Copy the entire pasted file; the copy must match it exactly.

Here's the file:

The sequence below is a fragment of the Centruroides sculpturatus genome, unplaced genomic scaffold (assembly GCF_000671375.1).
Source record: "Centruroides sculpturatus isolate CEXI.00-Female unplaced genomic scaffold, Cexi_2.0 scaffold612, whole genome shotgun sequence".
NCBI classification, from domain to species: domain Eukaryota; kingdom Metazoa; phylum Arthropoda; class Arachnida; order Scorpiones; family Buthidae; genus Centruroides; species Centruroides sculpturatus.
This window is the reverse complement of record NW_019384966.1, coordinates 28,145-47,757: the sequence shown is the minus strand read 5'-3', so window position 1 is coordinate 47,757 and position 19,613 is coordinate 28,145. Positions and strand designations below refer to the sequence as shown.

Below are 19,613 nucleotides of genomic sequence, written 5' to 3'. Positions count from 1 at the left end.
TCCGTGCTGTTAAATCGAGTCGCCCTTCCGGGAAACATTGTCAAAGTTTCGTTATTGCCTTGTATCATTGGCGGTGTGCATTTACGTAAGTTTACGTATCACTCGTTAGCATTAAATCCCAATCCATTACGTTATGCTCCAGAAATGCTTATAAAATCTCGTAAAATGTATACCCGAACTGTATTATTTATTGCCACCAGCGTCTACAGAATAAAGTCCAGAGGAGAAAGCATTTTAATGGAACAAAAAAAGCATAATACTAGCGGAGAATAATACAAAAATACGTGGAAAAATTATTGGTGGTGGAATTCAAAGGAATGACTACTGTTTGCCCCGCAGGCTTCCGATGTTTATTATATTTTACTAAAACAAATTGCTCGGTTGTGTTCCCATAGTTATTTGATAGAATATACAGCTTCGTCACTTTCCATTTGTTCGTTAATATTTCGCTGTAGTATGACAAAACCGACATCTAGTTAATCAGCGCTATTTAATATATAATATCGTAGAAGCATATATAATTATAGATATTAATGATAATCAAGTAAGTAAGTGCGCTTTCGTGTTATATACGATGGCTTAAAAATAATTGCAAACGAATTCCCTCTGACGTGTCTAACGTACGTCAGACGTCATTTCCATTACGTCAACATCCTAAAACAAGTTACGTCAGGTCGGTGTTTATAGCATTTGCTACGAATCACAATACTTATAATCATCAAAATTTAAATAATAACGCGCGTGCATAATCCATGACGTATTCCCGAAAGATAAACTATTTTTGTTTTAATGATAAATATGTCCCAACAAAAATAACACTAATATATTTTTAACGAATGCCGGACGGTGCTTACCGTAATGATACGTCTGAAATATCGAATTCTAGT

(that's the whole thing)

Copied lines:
The sequence below is a fragment of the Centruroides sculpturatus genome, unplaced genomic scaffold (assembly GCF_000671375.1).
Source record: "Centruroides sculpturatus isolate CEXI.00-Female unplaced genomic scaffold, Cexi_2.0 scaffold612, whole genome shotgun sequence".
NCBI classification, from domain to species: domain Eukaryota; kingdom Metazoa; phylum Arthropoda; class Arachnida; order Scorpiones; family Buthidae; genus Centruroides; species Centruroides sculpturatus.
This window is the reverse complement of record NW_019384966.1, coordinates 28,145-47,757: the sequence shown is the minus strand read 5'-3', so window position 1 is coordinate 47,757 and position 19,613 is coordinate 28,145. Positions and strand designations below refer to the sequence as shown.

Below are 19,613 nucleotides of genomic sequence, written 5' to 3'. Positions count from 1 at the left end.
TCCGTGCTGTTAAATCGAGTCGCCCTTCCGGGAAACATTGTCAAAGTTTCGTTATTGCCTTGTATCATTGGCGGTGTGCATTTACGTAAGTTTACGTATCACTCGTTAGCATTAAATCCCAATCCATTACGTTATGCTCCAGAAATGCTTATAAAATCTCGTAAAATGTATACCCGAACTGTATTATTTATTGCCACCAGCGTCTACAGAATAAAGTCCAGAGGAGAAAGCATTTTAATGGAACAAAAAAAGCATAATACTAGCGGAGAATAATACAAAAATACGTGGAAAAATTATTGGTGGTGGAATTCAAAGGAATGACTACTGTTTGCCCCGCAGGCTTCCGATGTTTATTATATTTTACTAAAACAAATTGCTCGGTTGTGTTCCCATAGTTATTTGATAGAATATACAGCTTCGTCACTTTCCATTTGTTCGTTAATATTTCGCTGTAGTATGACAAAACCGACATCTAGTTAATCAGCGCTATTTAATATATAATATCGTAGAAGCATATATAATTATAGATATTAATGATAATCAAGTAAGTAAGTGCGCTTTCGTGTTATATACGATGGCTTAAAAATAATTGCAAACGAATTCCCTCTGACGTGTCTAACGTACGTCAGACGTCATTTCCATTACGTCAACATCCTAAAACAAGTTACGTCAGGTCGGTGTTTATAGCATTTGCTACGAATCACAATACTTATAATCATCAAAATTTAAATAATAACGCGCGTGCATAATCCATGACGTATTCCCGAAAGATAAACTATTTTTGTTTTAATGATAAATATGTCCCAACAAAAATAACACTAATATATTTTTAACGAATGCCGGACGGTGCTTACCGTAATGATACGTCTGAAATATCGAATTCTAGT